A Solution To The Housing Supply Problem by Ed Pinto
AEI’s International Center on Housing Risk hosted two conferences last week. The first, Economical Housing by Design, explored market-rate, unsubsidized approaches for producing housing intended for service and line-production workers. The second, more general, the center’s Fifth Annual Conference on Housing Risk, focused on recent research covering mortgage and collateral risk measures and their applications.
Over the course of three days a consensus emerged — expanding access to economical homes and apartments is largely a supply-side, not a demand issue. Housing being built today is not economically designed or located so as to fit the wallets of service, line-production and entry-level workers. Given these supply constraints, efforts to increase demand are self-defeating — the result is to make home prices less, not more, affordable.
Service and line-production workers’ wages average about $26,000 per year (with surprisingly little variation across the country) and nationally account for 38 percent of all public and private jobs. Entry-level workers in other parts of the economy have similar incomes.
There is strong demand by workers for apartments that rent for $600 to $900 per month (plus utilities) and are located near jobs. Yet, neither the market-rate private rental market nor the subsidized private and public rental market are meeting this demand.
In the case of market-rate private rentals, a host of unwise government policies results in minimum achievable rents that are more than (typically well in excess of) $1,000 per month. In the case of subsidized private and public rentals, the political reality is that available subsidies are overwhelmingly targeted to households that cannot work or are marginally attached to the workforce. Likewise there is strong unmet demand for homes selling in the $80,000 to $175,000 price range.
The reality is that the existing system disproportionately benefits existing homeowners, disproportionately harms workers who need economical rental housing, needlessly drives up the cost of economical rental and owner-occupied housing, makes it more difficult to launch new local businesses and expand existing local businesses, and harms the locality’s potential for economic growth. The crux of the problem is that in the United States we have tended to overregulate development — again driving costs up — and we have tended to provide poorly designed, costly subsidies so that only a trickle of economical housing can be developed.
Late in September the Obama administration issued an excellent report outlining the constraints on increasing housing supply, with a focus on the detrimental impact of NIMBY-ISM (NIMBY stands for Not in My Back Yard, a reference to opposition by residents to a new development proposal because of its proximity).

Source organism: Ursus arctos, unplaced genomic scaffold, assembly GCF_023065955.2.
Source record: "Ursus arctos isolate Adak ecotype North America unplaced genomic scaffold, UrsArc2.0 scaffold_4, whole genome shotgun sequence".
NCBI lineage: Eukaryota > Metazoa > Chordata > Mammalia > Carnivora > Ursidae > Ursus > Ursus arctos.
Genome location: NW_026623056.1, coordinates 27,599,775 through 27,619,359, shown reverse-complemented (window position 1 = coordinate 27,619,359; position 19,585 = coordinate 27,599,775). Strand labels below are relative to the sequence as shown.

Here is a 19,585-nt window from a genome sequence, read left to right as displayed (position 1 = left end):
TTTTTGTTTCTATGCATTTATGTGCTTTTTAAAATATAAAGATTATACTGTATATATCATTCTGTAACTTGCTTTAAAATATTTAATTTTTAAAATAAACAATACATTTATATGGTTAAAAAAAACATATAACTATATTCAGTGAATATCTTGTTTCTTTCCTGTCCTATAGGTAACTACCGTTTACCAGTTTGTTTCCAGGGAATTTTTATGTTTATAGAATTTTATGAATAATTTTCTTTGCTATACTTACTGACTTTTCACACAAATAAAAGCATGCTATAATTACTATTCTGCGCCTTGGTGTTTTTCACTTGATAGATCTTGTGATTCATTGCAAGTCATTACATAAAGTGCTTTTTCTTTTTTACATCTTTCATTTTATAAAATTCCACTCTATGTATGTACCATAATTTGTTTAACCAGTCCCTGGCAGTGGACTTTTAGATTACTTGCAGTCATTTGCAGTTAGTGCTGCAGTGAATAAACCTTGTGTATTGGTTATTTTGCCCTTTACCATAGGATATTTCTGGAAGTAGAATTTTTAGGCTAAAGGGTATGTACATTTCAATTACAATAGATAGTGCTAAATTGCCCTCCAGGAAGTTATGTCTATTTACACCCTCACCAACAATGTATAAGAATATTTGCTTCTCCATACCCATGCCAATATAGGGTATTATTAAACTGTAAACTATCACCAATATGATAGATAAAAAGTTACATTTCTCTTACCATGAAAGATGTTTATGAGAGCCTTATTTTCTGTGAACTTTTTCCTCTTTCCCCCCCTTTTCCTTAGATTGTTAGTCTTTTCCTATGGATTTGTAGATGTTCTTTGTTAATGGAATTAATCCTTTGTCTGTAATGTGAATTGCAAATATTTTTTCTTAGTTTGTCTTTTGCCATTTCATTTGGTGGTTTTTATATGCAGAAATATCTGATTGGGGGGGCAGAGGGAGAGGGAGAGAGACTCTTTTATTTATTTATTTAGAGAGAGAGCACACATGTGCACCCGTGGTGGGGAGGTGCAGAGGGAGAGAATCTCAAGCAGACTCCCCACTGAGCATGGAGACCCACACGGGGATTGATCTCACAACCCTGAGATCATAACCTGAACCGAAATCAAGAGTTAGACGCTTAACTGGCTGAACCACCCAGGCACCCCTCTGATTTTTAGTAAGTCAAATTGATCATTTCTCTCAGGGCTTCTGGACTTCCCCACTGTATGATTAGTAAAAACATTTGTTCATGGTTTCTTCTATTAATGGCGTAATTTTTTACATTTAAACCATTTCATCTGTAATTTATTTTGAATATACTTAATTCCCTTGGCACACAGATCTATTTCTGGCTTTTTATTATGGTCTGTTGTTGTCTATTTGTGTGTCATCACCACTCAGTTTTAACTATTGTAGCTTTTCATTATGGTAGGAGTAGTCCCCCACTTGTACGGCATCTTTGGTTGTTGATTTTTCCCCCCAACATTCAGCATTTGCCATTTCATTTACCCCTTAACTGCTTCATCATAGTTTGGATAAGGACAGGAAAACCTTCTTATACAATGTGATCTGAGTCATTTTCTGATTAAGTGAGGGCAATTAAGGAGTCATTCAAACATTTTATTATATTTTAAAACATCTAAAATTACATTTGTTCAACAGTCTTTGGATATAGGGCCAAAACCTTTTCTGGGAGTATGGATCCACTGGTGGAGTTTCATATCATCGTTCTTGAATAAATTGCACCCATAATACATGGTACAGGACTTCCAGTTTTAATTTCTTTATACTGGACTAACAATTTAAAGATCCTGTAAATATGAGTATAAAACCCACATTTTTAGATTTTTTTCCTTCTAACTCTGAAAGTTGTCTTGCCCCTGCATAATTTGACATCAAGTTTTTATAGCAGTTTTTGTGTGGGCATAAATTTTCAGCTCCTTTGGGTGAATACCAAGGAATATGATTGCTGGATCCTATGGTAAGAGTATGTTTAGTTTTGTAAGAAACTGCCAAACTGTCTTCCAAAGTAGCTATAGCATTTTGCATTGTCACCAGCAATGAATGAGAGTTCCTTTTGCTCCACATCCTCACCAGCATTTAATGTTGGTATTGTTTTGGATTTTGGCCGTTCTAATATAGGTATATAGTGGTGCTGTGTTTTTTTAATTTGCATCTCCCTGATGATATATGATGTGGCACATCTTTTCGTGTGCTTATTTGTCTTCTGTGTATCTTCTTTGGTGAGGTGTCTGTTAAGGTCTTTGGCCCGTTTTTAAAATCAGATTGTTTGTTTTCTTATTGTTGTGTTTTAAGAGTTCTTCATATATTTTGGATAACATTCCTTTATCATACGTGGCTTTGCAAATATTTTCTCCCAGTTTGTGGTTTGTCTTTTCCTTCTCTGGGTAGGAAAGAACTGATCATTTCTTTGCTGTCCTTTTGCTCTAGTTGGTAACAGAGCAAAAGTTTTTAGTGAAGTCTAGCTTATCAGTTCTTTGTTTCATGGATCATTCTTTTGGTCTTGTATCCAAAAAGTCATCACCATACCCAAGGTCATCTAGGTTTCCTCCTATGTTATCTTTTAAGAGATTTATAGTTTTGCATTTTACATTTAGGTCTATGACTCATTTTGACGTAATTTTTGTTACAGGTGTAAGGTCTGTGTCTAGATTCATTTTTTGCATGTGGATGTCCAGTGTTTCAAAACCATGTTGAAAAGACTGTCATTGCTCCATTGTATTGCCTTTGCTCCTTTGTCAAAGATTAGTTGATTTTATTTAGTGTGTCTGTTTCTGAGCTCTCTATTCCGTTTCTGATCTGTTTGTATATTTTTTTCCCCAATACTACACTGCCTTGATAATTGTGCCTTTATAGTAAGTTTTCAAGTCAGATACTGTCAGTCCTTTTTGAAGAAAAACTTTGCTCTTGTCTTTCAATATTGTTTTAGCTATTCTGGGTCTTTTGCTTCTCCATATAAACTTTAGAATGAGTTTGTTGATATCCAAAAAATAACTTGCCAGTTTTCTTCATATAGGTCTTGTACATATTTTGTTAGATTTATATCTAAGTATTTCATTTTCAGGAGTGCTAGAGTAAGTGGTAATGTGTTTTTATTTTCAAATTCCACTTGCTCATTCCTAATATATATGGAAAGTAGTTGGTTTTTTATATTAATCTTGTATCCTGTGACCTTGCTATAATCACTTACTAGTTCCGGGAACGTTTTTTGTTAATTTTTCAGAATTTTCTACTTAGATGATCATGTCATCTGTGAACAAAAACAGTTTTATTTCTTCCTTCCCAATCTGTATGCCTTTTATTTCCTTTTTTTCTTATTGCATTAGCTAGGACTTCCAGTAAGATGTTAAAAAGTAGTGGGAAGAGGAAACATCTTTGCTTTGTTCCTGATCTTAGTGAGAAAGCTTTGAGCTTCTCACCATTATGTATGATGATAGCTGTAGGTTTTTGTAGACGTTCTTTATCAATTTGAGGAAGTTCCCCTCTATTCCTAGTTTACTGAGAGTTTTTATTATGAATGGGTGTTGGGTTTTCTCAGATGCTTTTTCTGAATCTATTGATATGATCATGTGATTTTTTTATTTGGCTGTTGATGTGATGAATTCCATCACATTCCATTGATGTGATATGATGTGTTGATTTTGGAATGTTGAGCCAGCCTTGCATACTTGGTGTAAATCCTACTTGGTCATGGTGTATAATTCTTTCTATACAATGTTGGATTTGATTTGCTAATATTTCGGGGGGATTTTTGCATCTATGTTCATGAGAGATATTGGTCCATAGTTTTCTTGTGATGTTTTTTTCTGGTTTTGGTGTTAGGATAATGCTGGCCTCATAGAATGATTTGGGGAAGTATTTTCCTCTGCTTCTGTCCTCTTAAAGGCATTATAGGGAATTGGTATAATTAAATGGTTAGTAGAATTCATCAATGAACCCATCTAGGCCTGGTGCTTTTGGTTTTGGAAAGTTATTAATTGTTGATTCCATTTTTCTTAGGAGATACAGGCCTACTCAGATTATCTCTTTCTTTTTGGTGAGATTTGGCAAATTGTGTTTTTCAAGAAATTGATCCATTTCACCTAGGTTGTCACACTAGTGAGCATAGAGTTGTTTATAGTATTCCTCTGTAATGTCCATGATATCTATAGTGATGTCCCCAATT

Titled the Housing Development Toolkit, the report diagnoses many of the same problems and solutions highlighted in our research. On the problem side, the United States has tended to overregulate development, and in the process has driven costs up. On the solution side, there needs to be expanded development, increased density, reduced parking, and streamlined permitting processes. However, our research goes further by outlining steps for putting the market back to work.
A two-way approach is needed: (1) cost-effective land-use regulations that provide for higher housing unit density per acre, reduced parking requirements, reduced local regulations and costs, expedited processes, and reduced fees; and, (2) for local governments to allow — and for developers to utilize — economical design, construction and management techniques.
In short, these actions would promote the production of unsubsidized, serviceable housing with low rents — similar to low-price hotel rooms and low-price cars — that are desperately needed. Only by unleashing private enterprise will the supply of market-rate housing expand, thereby allowing supply and demand to reach equilibrium at lower rents. The greatest beneficiaries would be workers.
Our hope is that local governments concerned about these workers and that want to stimulate local economic growth will embrace the policy changes suggested in recognition of the broad-based benefits of a greatly increased supply of market-rate economical housing. Those local governments that try our suggestions will succeed, that other local governments will notice, and that these ideas will spread to the extent — and only to the extent — that they work in practice.